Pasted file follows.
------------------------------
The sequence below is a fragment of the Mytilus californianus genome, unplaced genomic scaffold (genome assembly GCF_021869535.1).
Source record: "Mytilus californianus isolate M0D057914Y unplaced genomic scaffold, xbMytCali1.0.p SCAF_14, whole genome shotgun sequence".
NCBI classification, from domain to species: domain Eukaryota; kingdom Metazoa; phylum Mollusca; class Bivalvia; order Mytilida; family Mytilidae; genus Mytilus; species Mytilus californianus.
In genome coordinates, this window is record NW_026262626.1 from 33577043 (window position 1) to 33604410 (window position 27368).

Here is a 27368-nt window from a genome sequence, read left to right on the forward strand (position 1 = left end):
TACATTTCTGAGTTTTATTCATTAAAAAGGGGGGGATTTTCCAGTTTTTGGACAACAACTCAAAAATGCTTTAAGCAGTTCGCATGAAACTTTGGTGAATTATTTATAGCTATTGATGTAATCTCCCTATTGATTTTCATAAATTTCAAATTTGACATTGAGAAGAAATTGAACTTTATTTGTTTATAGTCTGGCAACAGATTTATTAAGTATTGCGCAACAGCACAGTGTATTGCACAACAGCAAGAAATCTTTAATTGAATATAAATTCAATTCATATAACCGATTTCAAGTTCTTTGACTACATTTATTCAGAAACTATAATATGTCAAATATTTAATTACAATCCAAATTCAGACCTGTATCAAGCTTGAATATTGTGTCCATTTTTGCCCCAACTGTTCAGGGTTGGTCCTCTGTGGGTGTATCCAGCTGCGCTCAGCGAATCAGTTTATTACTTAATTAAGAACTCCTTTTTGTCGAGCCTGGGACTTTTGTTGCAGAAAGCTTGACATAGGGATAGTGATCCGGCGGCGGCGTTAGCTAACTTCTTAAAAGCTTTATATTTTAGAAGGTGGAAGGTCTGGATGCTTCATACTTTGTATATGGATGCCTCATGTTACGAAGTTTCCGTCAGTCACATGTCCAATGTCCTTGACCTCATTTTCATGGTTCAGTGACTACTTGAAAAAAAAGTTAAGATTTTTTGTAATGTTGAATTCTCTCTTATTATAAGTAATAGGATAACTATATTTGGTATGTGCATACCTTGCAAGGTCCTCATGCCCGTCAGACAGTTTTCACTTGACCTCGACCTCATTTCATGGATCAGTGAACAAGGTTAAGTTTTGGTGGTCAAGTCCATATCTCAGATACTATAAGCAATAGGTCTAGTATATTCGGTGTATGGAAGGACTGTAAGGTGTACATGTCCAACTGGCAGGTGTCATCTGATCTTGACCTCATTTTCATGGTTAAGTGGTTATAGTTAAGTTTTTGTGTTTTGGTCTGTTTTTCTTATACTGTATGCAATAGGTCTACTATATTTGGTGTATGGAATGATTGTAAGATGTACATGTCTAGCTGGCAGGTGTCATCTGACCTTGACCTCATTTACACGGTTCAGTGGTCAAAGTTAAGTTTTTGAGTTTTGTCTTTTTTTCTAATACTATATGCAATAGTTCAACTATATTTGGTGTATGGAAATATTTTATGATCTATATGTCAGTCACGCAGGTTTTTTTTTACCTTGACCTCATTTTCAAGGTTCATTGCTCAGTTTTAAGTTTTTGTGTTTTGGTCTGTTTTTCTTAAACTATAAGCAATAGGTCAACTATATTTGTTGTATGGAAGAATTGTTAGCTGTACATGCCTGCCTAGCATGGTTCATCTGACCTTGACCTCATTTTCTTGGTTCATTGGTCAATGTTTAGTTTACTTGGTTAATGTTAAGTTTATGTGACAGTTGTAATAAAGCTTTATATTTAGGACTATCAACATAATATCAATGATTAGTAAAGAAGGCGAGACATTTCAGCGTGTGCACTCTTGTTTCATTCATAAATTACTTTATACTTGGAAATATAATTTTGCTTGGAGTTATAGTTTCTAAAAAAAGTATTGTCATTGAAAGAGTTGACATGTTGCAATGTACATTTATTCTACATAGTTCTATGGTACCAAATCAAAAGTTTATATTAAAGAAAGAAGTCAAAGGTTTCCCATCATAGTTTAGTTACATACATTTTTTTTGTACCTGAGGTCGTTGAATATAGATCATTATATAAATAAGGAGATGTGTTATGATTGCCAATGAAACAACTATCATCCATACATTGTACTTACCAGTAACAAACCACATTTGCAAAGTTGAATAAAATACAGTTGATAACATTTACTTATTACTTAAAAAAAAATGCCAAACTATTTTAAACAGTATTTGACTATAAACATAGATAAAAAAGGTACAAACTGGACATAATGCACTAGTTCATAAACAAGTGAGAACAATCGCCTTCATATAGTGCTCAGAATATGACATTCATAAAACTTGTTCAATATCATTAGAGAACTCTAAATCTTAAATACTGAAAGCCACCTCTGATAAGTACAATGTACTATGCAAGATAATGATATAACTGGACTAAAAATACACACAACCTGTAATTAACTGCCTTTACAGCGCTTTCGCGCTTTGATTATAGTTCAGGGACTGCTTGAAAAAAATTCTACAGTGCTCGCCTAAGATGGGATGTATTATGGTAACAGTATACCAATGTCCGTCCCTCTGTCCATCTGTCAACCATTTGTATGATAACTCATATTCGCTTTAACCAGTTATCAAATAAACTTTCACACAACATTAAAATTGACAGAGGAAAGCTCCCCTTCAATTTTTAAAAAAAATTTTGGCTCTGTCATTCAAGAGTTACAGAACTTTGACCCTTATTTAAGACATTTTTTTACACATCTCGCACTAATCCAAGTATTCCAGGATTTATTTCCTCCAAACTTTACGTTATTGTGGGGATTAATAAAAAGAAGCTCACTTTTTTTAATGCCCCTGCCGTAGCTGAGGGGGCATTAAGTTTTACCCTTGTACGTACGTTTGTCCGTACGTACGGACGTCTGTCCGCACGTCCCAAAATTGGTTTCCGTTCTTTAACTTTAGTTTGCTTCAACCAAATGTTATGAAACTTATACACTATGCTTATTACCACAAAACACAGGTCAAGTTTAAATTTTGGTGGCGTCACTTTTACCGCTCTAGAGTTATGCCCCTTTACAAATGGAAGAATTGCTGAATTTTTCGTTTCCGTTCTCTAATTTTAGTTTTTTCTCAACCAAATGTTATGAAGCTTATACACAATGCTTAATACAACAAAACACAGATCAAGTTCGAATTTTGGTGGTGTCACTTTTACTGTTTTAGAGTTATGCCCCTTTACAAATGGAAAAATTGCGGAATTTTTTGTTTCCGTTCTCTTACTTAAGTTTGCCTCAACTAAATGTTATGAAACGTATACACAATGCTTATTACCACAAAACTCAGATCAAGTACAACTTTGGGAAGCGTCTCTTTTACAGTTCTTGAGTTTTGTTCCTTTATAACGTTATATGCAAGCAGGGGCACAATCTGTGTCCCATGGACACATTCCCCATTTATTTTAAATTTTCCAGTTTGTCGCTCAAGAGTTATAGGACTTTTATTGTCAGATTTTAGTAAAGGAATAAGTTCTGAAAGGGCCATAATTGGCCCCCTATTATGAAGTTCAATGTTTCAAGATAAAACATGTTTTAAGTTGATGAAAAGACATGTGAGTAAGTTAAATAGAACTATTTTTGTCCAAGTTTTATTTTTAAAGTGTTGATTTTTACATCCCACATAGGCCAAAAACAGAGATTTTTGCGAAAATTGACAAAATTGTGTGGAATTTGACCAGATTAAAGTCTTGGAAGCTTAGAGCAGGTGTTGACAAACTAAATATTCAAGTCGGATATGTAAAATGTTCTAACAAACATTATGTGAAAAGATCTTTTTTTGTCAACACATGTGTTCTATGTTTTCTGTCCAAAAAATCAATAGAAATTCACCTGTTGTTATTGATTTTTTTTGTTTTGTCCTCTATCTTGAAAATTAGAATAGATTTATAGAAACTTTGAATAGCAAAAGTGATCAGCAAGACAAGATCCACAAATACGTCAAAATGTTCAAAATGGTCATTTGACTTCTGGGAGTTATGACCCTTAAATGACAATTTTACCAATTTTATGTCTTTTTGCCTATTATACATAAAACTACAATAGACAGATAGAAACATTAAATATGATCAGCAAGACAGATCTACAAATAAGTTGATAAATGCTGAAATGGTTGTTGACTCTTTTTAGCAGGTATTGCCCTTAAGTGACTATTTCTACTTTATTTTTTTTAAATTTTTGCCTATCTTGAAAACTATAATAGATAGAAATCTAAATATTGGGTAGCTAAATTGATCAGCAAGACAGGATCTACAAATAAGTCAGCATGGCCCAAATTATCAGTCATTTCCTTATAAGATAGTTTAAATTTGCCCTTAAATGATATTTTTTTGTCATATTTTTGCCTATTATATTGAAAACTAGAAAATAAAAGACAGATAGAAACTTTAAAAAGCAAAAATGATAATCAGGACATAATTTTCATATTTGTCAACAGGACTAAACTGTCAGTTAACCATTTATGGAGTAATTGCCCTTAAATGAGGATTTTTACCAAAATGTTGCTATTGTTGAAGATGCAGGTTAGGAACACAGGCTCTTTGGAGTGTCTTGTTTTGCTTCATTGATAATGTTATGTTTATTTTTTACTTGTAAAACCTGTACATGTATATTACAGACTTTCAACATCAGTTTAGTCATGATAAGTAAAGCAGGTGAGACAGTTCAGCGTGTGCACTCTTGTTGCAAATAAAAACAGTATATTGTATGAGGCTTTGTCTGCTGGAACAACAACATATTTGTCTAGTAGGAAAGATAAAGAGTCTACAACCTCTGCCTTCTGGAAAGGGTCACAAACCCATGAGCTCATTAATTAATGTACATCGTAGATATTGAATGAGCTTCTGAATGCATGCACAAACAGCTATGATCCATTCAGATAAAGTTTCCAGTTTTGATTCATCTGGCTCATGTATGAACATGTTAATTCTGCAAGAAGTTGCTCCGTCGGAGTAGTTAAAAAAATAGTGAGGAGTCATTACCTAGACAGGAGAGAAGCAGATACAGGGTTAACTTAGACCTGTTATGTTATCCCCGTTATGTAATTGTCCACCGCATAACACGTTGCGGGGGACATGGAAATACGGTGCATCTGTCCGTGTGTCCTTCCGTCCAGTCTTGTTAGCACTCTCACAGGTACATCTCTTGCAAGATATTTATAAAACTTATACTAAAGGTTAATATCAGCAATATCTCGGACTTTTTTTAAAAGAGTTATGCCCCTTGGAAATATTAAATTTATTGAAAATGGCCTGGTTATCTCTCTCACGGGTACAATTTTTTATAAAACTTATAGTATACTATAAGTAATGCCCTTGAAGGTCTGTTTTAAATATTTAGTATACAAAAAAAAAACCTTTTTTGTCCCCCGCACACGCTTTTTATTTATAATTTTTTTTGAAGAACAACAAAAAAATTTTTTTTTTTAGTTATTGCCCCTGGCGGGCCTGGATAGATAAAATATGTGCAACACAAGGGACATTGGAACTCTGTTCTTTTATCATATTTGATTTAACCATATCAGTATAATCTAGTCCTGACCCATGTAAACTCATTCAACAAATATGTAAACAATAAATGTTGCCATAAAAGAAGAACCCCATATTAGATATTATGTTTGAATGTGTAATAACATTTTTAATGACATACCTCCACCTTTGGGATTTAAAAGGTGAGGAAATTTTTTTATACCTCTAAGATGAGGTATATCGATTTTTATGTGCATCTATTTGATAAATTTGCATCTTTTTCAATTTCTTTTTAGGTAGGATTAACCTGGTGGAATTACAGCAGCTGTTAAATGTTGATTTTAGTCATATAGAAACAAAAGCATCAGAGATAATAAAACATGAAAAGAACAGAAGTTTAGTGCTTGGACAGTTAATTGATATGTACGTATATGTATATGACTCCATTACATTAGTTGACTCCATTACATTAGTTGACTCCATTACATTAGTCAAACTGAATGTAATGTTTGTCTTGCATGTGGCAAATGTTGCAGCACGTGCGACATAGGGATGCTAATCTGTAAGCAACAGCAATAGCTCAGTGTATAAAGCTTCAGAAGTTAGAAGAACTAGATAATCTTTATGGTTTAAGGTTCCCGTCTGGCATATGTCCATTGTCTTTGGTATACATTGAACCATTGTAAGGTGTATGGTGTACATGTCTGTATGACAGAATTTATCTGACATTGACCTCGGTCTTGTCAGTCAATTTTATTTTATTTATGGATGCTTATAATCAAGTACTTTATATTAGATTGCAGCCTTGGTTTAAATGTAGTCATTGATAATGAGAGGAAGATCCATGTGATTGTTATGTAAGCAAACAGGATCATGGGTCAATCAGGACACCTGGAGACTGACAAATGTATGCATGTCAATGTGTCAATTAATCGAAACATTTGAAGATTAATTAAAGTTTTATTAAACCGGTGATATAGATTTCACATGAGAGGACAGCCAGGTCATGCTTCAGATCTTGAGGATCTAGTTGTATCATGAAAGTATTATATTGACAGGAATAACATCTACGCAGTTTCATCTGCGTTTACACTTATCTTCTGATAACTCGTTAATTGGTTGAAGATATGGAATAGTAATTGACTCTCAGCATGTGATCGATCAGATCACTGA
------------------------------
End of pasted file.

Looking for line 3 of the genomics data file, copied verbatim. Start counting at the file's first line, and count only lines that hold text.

NCBI classification, from domain to species: domain Eukaryota; kingdom Metazoa; phylum Mollusca; class Bivalvia; order Mytilida; family Mytilidae; genus Mytilus; species Mytilus californianus.